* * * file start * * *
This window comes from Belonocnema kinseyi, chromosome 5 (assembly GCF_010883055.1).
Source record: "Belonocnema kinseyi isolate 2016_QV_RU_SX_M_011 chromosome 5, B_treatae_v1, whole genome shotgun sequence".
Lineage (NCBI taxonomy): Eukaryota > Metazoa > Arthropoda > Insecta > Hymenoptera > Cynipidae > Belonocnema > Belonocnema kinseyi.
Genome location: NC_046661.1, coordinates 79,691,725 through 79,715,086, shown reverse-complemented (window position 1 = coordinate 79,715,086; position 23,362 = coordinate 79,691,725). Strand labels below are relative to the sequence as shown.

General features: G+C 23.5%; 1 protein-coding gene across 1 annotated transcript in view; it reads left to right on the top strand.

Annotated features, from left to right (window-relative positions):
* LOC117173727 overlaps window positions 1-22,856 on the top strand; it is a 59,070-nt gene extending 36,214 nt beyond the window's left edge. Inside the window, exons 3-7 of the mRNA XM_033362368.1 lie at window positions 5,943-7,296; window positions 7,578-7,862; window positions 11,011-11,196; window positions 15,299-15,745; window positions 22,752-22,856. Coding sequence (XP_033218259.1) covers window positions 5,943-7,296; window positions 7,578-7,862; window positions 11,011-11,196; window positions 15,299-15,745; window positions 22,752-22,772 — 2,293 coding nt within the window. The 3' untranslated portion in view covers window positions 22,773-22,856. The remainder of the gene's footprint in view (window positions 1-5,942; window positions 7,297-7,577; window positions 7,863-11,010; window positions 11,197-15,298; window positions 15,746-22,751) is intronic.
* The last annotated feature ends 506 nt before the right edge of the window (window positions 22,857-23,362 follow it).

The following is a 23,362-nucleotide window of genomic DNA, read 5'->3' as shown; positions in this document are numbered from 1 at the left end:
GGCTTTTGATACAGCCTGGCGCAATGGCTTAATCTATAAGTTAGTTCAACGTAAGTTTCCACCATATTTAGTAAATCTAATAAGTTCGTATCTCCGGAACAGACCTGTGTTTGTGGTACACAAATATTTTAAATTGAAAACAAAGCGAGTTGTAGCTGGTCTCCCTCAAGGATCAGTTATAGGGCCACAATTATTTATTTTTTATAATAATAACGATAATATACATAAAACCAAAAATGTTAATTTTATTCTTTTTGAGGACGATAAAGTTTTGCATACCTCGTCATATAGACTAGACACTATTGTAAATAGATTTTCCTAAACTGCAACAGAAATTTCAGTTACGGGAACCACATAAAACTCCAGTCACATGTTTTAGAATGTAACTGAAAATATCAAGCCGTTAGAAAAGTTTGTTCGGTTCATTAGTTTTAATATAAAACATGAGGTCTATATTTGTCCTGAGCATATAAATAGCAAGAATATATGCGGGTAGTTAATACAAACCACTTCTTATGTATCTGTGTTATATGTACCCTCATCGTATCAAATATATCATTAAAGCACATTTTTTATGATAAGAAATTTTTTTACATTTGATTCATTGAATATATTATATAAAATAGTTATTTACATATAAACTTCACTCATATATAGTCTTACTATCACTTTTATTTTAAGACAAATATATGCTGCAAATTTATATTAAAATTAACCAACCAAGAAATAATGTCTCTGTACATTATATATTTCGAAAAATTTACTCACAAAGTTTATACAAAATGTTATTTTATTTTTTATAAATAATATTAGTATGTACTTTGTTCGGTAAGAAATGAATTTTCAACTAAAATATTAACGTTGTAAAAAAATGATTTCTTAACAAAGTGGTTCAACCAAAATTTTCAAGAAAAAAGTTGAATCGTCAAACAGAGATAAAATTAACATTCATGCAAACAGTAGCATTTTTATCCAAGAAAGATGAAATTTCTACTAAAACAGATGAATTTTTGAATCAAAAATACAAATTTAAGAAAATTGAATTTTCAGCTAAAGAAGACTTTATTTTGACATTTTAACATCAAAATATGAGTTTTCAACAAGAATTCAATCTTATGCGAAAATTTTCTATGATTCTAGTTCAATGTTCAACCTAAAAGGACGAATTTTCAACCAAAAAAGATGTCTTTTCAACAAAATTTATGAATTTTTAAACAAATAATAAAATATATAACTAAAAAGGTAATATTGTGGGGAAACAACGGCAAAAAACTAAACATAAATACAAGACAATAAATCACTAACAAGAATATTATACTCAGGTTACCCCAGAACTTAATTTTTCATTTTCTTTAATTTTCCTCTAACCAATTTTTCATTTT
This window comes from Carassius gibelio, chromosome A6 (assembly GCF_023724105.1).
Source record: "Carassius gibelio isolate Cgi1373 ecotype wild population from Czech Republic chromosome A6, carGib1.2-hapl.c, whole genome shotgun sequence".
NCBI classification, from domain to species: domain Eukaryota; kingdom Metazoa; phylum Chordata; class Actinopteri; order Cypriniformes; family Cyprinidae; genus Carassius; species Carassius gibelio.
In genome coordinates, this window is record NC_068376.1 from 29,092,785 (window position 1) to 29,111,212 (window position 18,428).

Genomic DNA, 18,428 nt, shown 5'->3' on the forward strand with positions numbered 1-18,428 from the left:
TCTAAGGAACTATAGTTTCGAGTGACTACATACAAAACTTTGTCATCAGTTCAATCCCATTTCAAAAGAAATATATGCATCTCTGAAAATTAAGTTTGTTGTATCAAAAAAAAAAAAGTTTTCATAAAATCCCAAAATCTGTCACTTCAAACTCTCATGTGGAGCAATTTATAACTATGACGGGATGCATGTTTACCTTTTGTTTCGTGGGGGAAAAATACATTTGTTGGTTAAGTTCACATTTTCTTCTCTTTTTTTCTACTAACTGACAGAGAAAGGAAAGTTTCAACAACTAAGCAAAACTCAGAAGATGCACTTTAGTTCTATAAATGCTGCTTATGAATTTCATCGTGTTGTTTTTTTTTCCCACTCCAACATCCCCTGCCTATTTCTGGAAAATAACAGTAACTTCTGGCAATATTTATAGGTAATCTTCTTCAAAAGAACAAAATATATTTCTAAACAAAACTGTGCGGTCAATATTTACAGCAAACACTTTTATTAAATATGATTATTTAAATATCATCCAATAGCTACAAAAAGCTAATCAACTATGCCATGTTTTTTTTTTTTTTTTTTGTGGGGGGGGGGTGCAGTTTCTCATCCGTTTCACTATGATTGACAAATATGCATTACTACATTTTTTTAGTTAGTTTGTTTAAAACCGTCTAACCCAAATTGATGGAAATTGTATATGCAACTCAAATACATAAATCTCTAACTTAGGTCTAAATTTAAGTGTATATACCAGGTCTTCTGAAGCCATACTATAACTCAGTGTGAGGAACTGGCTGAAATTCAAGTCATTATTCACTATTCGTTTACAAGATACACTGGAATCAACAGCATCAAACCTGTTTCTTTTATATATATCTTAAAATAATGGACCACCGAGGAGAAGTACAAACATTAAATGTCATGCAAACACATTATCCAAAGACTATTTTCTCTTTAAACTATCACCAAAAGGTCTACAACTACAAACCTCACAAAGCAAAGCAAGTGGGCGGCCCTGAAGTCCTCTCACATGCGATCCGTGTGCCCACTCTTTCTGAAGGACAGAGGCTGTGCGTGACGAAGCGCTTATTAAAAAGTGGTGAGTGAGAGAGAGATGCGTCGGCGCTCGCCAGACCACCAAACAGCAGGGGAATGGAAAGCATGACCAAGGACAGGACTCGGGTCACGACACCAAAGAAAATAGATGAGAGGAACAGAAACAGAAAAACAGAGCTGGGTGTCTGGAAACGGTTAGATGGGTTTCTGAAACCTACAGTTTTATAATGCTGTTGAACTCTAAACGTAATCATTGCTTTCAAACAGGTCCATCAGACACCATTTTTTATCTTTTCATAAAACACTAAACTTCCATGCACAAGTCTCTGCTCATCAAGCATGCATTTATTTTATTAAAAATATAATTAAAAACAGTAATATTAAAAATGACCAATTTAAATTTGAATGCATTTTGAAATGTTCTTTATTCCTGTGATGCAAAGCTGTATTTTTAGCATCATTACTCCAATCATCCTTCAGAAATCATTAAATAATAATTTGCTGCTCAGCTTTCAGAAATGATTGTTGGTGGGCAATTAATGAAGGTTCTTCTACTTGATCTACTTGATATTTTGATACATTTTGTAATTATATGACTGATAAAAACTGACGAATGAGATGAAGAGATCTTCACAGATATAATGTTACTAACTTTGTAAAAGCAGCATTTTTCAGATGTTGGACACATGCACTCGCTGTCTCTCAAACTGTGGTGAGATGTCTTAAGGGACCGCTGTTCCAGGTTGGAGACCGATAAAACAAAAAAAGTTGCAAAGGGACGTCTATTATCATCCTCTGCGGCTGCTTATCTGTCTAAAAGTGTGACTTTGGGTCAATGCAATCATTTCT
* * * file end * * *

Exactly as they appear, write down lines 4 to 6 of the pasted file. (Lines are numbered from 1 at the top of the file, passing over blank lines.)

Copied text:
Genome location: NC_046661.1, coordinates 79,691,725 through 79,715,086, shown reverse-complemented (window position 1 = coordinate 79,715,086; position 23,362 = coordinate 79,691,725). Strand labels below are relative to the sequence as shown.

General features: G+C 23.5%; 1 protein-coding gene across 1 annotated transcript in view; it reads left to right on the top strand.

Annotated features, from left to right (window-relative positions):